Unfortunately, history would prove that efforts to turn Southern Southeast in a mining district comparable to Juneau would not pan out. While Juneau continued to hum along on the strength of its massive gold mines at least until World War II, the exploration in the Ketchikan area simply never paid out. The community, instead, turned to the salmon canning industry that drove it for the next four decades.
Over time, there have continued to be various mining ventures in the Ketchikan area, but few have been ultimately successful. Marble and uranium were both mined on Prince of Wales. One of the world's largest molybdenum deposits was found in Misty Fjords but never developed. Two significant mines remain "on deck" on Prince of Wales, a "rare earths" mine at Bokan Mountain and a gold and silver mine at Niblack.
But beyond the historical snapshot of what Ketchikan's mining industry looked like in 1910, the pamphlet also gives a tantalizing picture of the commercial life of the community that year. There are more than 16 pages of business advertisements of companies clearly supporting the mining proponents. They represent a "who's who" of early Ketchikan.
W.F. Schlothan's Northern Machine Works is included and Tongass Trading Company's "Big Store" and Ketchikan Draying.
The Pacific Coast Steamship Company offers "summer cruises and excursions." Charles Ingersoll and Charles Cosgrove put out their attorney shingles. N.F. Zimmerman's store offers "gum boots, Ladies and Gents Rubbers and a fine line of Gents Furnishings."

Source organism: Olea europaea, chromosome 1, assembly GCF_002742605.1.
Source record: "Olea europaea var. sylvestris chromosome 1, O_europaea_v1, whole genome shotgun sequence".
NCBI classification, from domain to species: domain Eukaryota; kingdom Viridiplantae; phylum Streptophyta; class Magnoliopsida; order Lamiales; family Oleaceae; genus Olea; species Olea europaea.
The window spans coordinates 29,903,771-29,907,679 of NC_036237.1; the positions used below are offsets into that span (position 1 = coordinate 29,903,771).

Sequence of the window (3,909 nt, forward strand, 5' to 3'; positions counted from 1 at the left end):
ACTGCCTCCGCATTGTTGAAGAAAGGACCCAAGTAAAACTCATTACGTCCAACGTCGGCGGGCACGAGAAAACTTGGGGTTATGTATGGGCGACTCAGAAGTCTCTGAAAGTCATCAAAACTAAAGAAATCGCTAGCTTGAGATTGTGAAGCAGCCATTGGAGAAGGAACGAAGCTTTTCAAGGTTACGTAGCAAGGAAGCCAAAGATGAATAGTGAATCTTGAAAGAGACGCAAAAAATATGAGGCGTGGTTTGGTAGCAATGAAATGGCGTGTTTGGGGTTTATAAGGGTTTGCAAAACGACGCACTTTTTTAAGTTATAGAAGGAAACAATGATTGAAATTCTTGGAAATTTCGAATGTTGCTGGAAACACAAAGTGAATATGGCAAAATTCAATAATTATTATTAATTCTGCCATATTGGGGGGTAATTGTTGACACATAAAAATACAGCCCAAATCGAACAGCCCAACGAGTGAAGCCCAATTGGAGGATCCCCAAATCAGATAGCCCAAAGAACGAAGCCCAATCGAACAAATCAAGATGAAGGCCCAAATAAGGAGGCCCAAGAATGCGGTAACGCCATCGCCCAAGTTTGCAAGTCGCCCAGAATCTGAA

P.J. Gilmore is a "dealer" in clothing furnishings, boots, shoes, hats and caps. E. Verney's "Metlakahtla Art Store" at the end of Mission Street offers fruits, canned salmon, canned clams and canned venison, all "in glass" as well as "Indian moccasins" and other art. J.P. Whitcomb Jeweler says "repairing is a specialty."
C.B. Lancaster offers his gasoline cruiser "Taku" for hire at $2.50 per running hour and $15.00 per layover day. Ryus Drug offers a complete line of "drugs, chemicals, patent medicines and druggist's sundries" as well as "Edison and Victor Talking Machines." J.R. Heckman notes that it carries $75,000 in general merchandise and is particularly suited to service the mining industry.
Local fun and games are also noted in the advertisements.
Hunt and James advertise a bowling alley with "billiards, pool, cigars and tobacco." J.W. Sayles advertises the "Elite Skating RInk." H.C. Schmidt has a "Bakery and Confectionary." H. G. Kubley's Confectionary Store offers "Stokes' Seattle Ice Cream and Superior Chocolates."
Ketchikan, in 1910, was clearly trying to market itself to outsiders as a growing young community where outsiders could establish themselves without giving up the comforts and services of "home," wherever that may be.
The mining industry continued to be a "player" in the local economy until World War I restrictions closed nearly all of the still operating mines. By the time the war was over, the salmon canning industry was on the rise and soon Ketchikan would have a dozen canneries operating.
Mining's time as a major industry in the First City would be past but the community would live on.